Garcinia rubroechinata is an evergreen tree with a cylindrical bole and stilt roots; it can grow around 12 - 20 metres tall[
The plant is harvested from the wild for local use as a medicine and source of wood and oil.
Garcinia rubroechinata has a small range in southwest India, large areas of which have been exposed to fires, grazing, the establishment of commercial plantations and cutting for fuelwood. The plant is classified as 'Vulnerable' in the IUCN Red List of Threatened Species(1998)[
E. Asia - southwest India (Kerala, Tamil Nadu)
A subcanopy tree growing in moist evergreen forests; generally at elevations from 800 - 1,200 metres, sometimes extending up to 1,800 metres[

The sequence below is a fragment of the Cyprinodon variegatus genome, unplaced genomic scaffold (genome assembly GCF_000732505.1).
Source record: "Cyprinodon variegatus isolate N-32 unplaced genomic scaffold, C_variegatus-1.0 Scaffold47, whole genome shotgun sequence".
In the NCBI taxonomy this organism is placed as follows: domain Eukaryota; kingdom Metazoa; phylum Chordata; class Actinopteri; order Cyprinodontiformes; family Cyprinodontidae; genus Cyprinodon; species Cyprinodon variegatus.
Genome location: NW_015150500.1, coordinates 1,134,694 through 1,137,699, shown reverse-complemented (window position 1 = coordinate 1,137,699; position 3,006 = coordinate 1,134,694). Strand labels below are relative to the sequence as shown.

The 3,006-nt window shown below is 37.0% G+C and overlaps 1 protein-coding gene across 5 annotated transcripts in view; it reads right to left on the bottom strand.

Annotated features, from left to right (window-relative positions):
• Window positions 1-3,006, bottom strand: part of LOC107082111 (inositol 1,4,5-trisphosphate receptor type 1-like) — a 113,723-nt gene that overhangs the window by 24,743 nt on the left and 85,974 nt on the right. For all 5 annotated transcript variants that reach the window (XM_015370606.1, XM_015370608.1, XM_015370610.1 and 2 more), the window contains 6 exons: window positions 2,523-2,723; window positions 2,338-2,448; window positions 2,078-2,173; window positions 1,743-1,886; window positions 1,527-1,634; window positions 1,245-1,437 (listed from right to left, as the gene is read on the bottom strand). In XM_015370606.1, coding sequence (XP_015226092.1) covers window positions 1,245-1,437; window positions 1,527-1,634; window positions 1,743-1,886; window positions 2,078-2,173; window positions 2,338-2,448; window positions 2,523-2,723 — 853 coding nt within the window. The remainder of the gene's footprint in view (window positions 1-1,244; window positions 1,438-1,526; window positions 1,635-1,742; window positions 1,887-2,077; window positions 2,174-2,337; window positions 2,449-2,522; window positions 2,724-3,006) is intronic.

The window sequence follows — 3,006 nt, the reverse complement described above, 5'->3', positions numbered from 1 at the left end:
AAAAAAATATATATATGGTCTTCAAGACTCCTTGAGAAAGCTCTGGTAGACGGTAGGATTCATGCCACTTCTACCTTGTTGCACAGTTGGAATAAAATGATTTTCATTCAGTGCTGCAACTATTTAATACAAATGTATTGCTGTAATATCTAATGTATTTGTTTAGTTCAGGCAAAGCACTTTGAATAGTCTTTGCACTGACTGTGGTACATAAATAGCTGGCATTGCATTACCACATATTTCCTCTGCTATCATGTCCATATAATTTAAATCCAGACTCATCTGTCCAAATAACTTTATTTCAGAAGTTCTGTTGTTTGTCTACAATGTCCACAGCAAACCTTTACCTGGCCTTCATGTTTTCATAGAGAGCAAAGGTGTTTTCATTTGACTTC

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A dioecious species, both male and female forms usually need to be grown if fruit and seed are required[
]. At least some dioecious Garcinia species, however, are able to produce fertile seed even in the absence of fertilization (asexual reproduction). Such seeds would be expected to be genetically identical to the parent[
The fruit is a subglobose or ellipsoid, green to yellow green berry, 30 - 60mm x 25 - 50mm, covered with pyramidal spines or broad tubercles. The endocarp is soft, with a sweet white pulp containing 1 - 3 large, oblong seeds[
]. This report does not say the fruit is edible[
The plant is used medicinally[
]. No more details are given.
An oil obtained from the seeds is used for burning[
]. Used as an illuminant[
The dark red wood is hard and heavy[
]. The closely related Garcinia echinocarpa is used for shingles in Sri Lanka[
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